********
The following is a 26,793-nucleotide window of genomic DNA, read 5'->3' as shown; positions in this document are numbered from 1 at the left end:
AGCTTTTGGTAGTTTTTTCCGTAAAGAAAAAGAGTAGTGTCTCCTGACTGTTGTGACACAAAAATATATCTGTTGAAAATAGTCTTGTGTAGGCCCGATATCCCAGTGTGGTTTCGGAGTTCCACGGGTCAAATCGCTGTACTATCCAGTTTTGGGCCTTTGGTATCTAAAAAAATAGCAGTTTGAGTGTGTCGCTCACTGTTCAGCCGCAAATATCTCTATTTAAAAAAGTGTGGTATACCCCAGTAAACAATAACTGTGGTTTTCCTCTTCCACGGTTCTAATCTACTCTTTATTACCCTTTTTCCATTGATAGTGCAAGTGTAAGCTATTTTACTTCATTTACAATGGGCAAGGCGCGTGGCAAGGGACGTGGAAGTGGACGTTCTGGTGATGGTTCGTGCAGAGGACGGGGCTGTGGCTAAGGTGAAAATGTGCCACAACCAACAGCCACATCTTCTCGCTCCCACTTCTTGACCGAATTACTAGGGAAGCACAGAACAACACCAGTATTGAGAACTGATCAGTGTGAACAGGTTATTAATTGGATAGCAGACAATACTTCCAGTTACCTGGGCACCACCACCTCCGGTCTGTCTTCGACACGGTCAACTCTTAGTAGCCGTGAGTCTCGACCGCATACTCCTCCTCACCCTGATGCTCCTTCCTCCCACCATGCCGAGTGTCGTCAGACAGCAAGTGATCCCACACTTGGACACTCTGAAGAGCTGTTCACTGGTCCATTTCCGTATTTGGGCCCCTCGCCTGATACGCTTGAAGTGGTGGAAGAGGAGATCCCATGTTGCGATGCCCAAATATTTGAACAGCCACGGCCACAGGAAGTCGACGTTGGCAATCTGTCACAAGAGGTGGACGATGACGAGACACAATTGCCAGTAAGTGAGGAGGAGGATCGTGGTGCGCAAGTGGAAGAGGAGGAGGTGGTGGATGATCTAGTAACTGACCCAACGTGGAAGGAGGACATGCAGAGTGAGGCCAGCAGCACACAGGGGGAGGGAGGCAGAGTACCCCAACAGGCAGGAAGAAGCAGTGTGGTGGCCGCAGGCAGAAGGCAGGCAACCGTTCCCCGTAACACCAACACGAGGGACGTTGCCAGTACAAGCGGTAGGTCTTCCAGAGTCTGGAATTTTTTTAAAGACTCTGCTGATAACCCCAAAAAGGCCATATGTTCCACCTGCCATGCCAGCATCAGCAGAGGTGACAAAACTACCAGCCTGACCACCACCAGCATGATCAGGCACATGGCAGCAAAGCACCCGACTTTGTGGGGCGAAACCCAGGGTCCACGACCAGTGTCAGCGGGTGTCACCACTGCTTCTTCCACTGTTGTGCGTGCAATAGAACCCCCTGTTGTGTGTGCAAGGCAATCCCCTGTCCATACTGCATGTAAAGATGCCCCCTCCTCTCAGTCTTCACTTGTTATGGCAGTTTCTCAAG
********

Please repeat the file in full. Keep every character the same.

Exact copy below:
The following is a 26,793-nucleotide window of genomic DNA, read 5'->3' as shown; positions in this document are numbered from 1 at the left end:
AGCTTTTGGTAGTTTTTTCCGTAAAGAAAAAGAGTAGTGTCTCCTGACTGTTGTGACACAAAAATATATCTGTTGAAAATAGTCTTGTGTAGGCCCGATATCCCAGTGTGGTTTCGGAGTTCCACGGGTCAAATCGCTGTACTATCCAGTTTTGGGCCTTTGGTATCTAAAAAAATAGCAGTTTGAGTGTGTCGCTCACTGTTCAGCCGCAAATATCTCTATTTAAAAAAGTGTGGTATACCCCAGTAAACAATAACTGTGGTTTTCCTCTTCCACGGTTCTAATCTACTCTTTATTACCCTTTTTCCATTGATAGTGCAAGTGTAAGCTATTTTACTTCATTTACAATGGGCAAGGCGCGTGGCAAGGGACGTGGAAGTGGACGTTCTGGTGATGGTTCGTGCAGAGGACGGGGCTGTGGCTAAGGTGAAAATGTGCCACAACCAACAGCCACATCTTCTCGCTCCCACTTCTTGACCGAATTACTAGGGAAGCACAGAACAACACCAGTATTGAGAACTGATCAGTGTGAACAGGTTATTAATTGGATAGCAGACAATACTTCCAGTTACCTGGGCACCACCACCTCCGGTCTGTCTTCGACACGGTCAACTCTTAGTAGCCGTGAGTCTCGACCGCATACTCCTCCTCACCCTGATGCTCCTTCCTCCCACCATGCCGAGTGTCGTCAGACAGCAAGTGATCCCACACTTGGACACTCTGAAGAGCTGTTCACTGGTCCATTTCCGTATTTGGGCCCCTCGCCTGATACGCTTGAAGTGGTGGAAGAGGAGATCCCATGTTGCGATGCCCAAATATTTGAACAGCCACGGCCACAGGAAGTCGACGTTGGCAATCTGTCACAAGAGGTGGACGATGACGAGACACAATTGCCAGTAAGTGAGGAGGAGGATCGTGGTGCGCAAGTGGAAGAGGAGGAGGTGGTGGATGATCTAGTAACTGACCCAACGTGGAAGGAGGACATGCAGAGTGAGGCCAGCAGCACACAGGGGGAGGGAGGCAGAGTACCCCAACAGGCAGGAAGAAGCAGTGTGGTGGCCGCAGGCAGAAGGCAGGCAACCGTTCCCCGTAACACCAACACGAGGGACGTTGCCAGTACAAGCGGTAGGTCTTCCAGAGTCTGGAATTTTTTTAAAGACTCTGCTGATAACCCCAAAAAGGCCATATGTTCCACCTGCCATGCCAGCATCAGCAGAGGTGACAAAACTACCAGCCTGACCACCACCAGCATGATCAGGCACATGGCAGCAAAGCACCCGACTTTGTGGGGCGAAACCCAGGGTCCACGACCAGTGTCAGCGGGTGTCACCACTGCTTCTTCCACTGTTGTGCGTGCAATAGAACCCCCTGTTGTGTGTGCAAGGCAATCCCCTGTCCATACTGCATGTAAAGATGCCCCCTCCTCTCAGTCTTCACTTGTTATGGCAGTTTCTCAAG